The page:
Workplace Drug Testing BLOG

What You Need to Know About CBD and Drug Testing

 

Cannabidiol (CBD) does not show up on drug tests and should never lead to a positive drug test result for cannabis consumption. However, due to issues with cross contamination, sometimes CBD products can contain elements that will trigger a positive result.

 

CBD vs. THC

Cannabis plants contain numerous compounds, including cannabinoids, terpenes, flavonoids and tetrahydrocannabinol (THC), the psychoactive element in cannabis that gives people the “high” feeling when they consume it.

The chemical makeup of a plant depends on the strain and variety.

Hemp plants are a type of cannabis plant that contain many of the same properties as cannabis, but only have trace amounts of THC. If someone tried to get high from smoking or eating products made from a hemp plant, it would not work.

CBD can be extracted from either regular cannabis plants or from hemp plants. It is usually extracted from hemp plants since they contain little to no THC and legally, CBD and other hemp products must contain less than 0.3% THC.

Since drug tests don’t screen for CBD, even if you have to undergo drug testing for work or some other reason, ingesting CBD should be no problem. You will not test positive for cannabis or THC if you are just ingesting CBD without also ingesting THC.

However, CBD hemp oil can also be extracted from regular cannabis plants and that’s where some of the trouble with CBD comes into play.

 

The Problem with CBD Products

The problem that consumers of CBD products are finding is that sometimes these products apparently have THC in them, as well. This means the consumer is unwittingly ingesting THC, which shows up on a drug test. For some people -- like commercial drivers and pilots, for example -- that means potential loss of a job if they test positive for THC.

So, how does THC contamination of CBD products occur?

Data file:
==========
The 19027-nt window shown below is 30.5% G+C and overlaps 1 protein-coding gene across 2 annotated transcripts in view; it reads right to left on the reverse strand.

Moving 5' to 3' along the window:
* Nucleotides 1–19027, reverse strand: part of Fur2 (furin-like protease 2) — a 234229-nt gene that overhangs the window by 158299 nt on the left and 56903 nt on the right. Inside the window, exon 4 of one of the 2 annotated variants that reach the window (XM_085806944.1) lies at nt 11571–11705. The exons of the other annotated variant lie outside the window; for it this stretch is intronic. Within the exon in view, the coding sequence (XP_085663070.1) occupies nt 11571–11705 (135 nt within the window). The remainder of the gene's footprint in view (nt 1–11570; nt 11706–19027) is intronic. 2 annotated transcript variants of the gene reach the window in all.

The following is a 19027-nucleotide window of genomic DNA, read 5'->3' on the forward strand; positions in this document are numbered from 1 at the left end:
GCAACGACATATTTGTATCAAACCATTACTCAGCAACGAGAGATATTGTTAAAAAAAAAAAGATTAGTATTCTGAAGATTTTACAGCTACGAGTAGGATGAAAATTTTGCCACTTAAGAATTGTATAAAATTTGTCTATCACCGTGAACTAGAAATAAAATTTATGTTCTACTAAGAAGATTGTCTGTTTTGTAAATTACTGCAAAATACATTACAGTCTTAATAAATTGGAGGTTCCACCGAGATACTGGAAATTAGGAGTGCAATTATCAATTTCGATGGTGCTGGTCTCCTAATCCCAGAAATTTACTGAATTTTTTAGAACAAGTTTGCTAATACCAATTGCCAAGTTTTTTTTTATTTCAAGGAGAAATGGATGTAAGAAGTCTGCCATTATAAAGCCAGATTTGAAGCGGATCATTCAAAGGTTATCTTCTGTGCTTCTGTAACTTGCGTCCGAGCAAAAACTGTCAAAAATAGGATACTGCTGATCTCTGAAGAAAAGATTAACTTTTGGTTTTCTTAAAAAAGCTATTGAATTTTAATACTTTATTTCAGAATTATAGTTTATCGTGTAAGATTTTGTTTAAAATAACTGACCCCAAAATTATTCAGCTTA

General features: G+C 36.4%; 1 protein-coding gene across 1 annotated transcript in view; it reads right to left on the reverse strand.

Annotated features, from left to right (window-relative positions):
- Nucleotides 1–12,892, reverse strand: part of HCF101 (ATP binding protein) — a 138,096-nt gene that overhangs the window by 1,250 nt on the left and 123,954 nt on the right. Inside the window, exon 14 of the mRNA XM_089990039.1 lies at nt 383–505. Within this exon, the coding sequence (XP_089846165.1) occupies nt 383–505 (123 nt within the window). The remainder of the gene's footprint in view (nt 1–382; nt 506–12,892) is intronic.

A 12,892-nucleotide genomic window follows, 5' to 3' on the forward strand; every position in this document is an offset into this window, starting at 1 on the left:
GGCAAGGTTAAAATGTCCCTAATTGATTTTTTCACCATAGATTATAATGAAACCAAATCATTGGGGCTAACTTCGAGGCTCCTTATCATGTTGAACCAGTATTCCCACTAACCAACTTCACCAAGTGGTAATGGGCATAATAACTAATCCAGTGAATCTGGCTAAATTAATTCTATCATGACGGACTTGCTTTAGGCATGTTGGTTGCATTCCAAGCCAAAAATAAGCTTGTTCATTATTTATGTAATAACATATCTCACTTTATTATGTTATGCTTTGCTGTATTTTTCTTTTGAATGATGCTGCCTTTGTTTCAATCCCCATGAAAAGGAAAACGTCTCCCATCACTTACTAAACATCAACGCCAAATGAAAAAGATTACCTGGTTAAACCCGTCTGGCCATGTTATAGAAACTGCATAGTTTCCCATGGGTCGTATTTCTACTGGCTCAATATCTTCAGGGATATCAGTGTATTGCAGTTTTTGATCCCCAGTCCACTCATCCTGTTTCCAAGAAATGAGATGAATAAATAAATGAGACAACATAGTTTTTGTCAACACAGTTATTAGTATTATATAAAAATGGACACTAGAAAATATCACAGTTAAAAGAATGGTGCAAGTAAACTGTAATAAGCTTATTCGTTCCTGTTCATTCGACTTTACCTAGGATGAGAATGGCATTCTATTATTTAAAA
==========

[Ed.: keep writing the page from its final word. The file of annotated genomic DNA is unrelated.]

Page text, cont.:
CBD comes in three varieties:

  • Full spectrum
  • Broad spectrum
  • CBD isolate

 

Full spectrum

Full spectrum CBD means that the extract contains all of the elements that naturally occur in the plant it was derived from, including the aforementioned flavonoids, terpenes and other cannabinoids like THC.

If full spectrum CBD is extracted from a regular cannabis plant, which it often is, that means it will contain THC from the plant it was derived from.

On the other hand, if full spectrum CBD is extracted from a hemp plant, it is legally required to contain 0.3% or less of THC.

Since not all CBD product manufacturers reveal where their CBD comes from, it can be difficult to ascertain whether a product will contain more than trace amounts of THC.

Full spectrum products are widely available and include items like edibles, tinctures, topical creams and ointments.

 

Broad Spectrum CBD

Similar to full spectrum CBD, broad spectrum CBD contains other compounds found in cannabis plants. However, in broad spectrum CBD products, all of the THC has been removed. Therefore, it is much less likely for a broad spectrum CBD product to contain THC.

This type of CBD is less widely available and is often just sold as CBD oil.

 

CBD Isolate

As the name implies, CBD isolate is pure CBD that does not contain any other compounds of the plant it was derived from. It is generally extracted from hemp plants and should not contain any THC at all.

CBD isolate is available as an oil, tincture, crystalline powder or sometimes a solidified block.

To put it as simply as possible, because CBD is extracted from the same species of plant as THC, sometimes there is going to be cross contamination and sometimes that cross contamination will be enough to trigger a positive result on a drug test that screens for THC or one of its main metabolites, THC-COOH.

 

THC cutoff levels

Drug tests do not automatically return a positive result for any THC or metabolite detected. Rather, they have cutoff levels for the substance. If THC is detected, it must be above the cutoff threshold before it registers as a positive test.

Any amount of THC or THC-COOH detected below the cutoff level will be a negative test and any amount detected above the cutoff level will be a positive test.

Each type of drug test has its own cutoff levels, which we will look at below.

 

Urine

Urine testing is still the most common form of drug testing, especially for screening done in the workplace.

In urine testing, THC-COOH must be detected at a concentration of at least 50 nanograms per milliliter (ng/ml) to be considered a positive result. As an indication of how sensitive these tests are, a nanogram is approximately one-billionth of a gram.